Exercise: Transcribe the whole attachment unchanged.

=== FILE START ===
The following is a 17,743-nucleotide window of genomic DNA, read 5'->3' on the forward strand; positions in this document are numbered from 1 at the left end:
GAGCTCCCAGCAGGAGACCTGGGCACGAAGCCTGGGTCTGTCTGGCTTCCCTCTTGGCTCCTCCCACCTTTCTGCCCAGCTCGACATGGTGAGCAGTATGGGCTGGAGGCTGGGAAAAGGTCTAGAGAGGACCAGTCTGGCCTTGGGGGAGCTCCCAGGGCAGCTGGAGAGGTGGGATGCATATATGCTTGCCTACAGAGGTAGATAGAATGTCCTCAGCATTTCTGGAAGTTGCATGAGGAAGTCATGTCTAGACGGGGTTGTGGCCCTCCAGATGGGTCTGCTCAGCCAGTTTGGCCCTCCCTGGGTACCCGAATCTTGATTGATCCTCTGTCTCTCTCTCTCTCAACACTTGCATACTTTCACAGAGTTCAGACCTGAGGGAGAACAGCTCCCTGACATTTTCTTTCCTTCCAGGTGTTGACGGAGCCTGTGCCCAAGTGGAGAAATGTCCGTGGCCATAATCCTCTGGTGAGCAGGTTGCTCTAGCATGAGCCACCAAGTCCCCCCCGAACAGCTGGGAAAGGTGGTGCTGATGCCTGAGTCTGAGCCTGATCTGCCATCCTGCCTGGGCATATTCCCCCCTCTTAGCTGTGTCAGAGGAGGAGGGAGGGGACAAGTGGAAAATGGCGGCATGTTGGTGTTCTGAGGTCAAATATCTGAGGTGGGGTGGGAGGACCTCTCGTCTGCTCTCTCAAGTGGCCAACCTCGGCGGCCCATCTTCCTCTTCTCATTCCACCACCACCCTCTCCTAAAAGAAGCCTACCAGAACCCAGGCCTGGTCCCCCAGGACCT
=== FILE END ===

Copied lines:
The following is a 17,743-nucleotide window of genomic DNA, read 5'->3' on the forward strand; positions in this document are numbered from 1 at the left end:
GAGCTCCCAGCAGGAGACCTGGGCACGAAGCCTGGGTCTGTCTGGCTTCCCTCTTGGCTCCTCCCACCTTTCTGCCCAGCTCGACATGGTGAGCAGTATGGGCTGGAGGCTGGGAAAAGGTCTAGAGAGGACCAGTCTGGCCTTGGGGGAGCTCCCAGGGCAGCTGGAGAGGTGGGATGCATATATGCTTGCCTACAGAGGTAGATAGAATGTCCTCAGCATTTCTGGAAGTTGCATGAGGAAGTCATGTCTAGACGGGGTTGTGGCCCTCCAGATGGGTCTGCTCAGCCAGTTTGGCCCTCCCTGGGTACCCGAATCTTGATTGATCCTCTGTCTCTCTCTCTCTCAACACTTGCATACTTTCACAGAGTTCAGACCTGAGGGAGAACAGCTCCCTGACATTTTCTTTCCTTCCAGGTGTTGACGGAGCCTGTGCCCAAGTGGAGAAATGTCCGTGGCCATAATCCTCTGGTGAGCAGGTTGCTCTAGCATGAGCCACCAAGTCCCCCCCGAACAGCTGGGAAAGGTGGTGCTGATGCCTGAGTCTGAGCCTGATCTGCCATCCTGCCTGGGCATATTCCCCCCTCTTAGCTGTGTCAGAGGAGGAGGGAGGGGACAAGTGGAAAATGGCGGCATGTTGGTGTTCTGAGGTCAAATATCTGAGGTGGGGTGGGAGGACCTCTCGTCTGCTCTCTCAAGTGGCCAACCTCGGCGGCCCATCTTCCTCTTCTCATTCCACCACCACCCTCTCCTAAAAGAAGCCTACCAGAACCCAGGCCTGGTCCCCCAGGACCT